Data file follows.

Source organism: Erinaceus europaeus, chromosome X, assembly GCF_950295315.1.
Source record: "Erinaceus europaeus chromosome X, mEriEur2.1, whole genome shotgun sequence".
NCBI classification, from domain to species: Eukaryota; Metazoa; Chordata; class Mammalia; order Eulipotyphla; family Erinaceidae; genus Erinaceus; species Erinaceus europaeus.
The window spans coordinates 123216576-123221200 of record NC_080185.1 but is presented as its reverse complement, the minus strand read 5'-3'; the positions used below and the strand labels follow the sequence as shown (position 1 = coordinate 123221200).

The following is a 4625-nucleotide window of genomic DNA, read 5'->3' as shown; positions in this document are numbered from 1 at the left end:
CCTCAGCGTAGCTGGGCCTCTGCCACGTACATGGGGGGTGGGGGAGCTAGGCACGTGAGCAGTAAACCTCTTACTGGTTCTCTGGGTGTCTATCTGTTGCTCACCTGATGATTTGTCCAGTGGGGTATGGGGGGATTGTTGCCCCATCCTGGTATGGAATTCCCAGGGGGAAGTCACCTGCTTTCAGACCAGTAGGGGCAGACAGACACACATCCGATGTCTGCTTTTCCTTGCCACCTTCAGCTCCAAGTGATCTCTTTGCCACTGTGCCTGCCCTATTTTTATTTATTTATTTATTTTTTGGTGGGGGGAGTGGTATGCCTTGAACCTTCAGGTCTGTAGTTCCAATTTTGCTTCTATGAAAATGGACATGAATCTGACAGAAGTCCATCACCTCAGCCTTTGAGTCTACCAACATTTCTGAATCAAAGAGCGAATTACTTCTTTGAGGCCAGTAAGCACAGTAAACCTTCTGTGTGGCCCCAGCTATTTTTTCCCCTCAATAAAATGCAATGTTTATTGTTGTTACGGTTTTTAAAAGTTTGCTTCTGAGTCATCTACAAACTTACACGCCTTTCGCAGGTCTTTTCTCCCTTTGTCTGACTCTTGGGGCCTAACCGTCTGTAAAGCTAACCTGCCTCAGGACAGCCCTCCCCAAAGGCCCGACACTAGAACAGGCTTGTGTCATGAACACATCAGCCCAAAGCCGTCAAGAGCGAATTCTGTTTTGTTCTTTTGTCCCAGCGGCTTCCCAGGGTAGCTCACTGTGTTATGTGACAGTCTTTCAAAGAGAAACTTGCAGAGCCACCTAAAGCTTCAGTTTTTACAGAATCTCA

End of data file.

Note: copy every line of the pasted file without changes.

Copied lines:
Source organism: Erinaceus europaeus, chromosome X, assembly GCF_950295315.1.
Source record: "Erinaceus europaeus chromosome X, mEriEur2.1, whole genome shotgun sequence".
NCBI classification, from domain to species: Eukaryota; Metazoa; Chordata; class Mammalia; order Eulipotyphla; family Erinaceidae; genus Erinaceus; species Erinaceus europaeus.
The window spans coordinates 123216576-123221200 of record NC_080185.1 but is presented as its reverse complement, the minus strand read 5'-3'; the positions used below and the strand labels follow the sequence as shown (position 1 = coordinate 123221200).

The following is a 4625-nucleotide window of genomic DNA, read 5'->3' as shown; positions in this document are numbered from 1 at the left end:
CCTCAGCGTAGCTGGGCCTCTGCCACGTACATGGGGGGTGGGGGAGCTAGGCACGTGAGCAGTAAACCTCTTACTGGTTCTCTGGGTGTCTATCTGTTGCTCACCTGATGATTTGTCCAGTGGGGTATGGGGGGATTGTTGCCCCATCCTGGTATGGAATTCCCAGGGGGAAGTCACCTGCTTTCAGACCAGTAGGGGCAGACAGACACACATCCGATGTCTGCTTTTCCTTGCCACCTTCAGCTCCAAGTGATCTCTTTGCCACTGTGCCTGCCCTATTTTTATTTATTTATTTATTTTTTGGTGGGGGGAGTGGTATGCCTTGAACCTTCAGGTCTGTAGTTCCAATTTTGCTTCTATGAAAATGGACATGAATCTGACAGAAGTCCATCACCTCAGCCTTTGAGTCTACCAACATTTCTGAATCAAAGAGCGAATTACTTCTTTGAGGCCAGTAAGCACAGTAAACCTTCTGTGTGGCCCCAGCTATTTTTTCCCCTCAATAAAATGCAATGTTTATTGTTGTTACGGTTTTTAAAAGTTTGCTTCTGAGTCATCTACAAACTTACACGCCTTTCGCAGGTCTTTTCTCCCTTTGTCTGACTCTTGGGGCCTAACCGTCTGTAAAGCTAACCTGCCTCAGGACAGCCCTCCCCAAAGGCCCGACACTAGAACAGGCTTGTGTCATGAACACATCAGCCCAAAGCCGTCAAGAGCGAATTCTGTTTTGTTCTTTTGTCCCAGCGGCTTCCCAGGGTAGCTCACTGTGTTATGTGACAGTCTTTCAAAGAGAAACTTGCAGAGCCACCTAAAGCTTCAGTTTTTACAGAATCTCA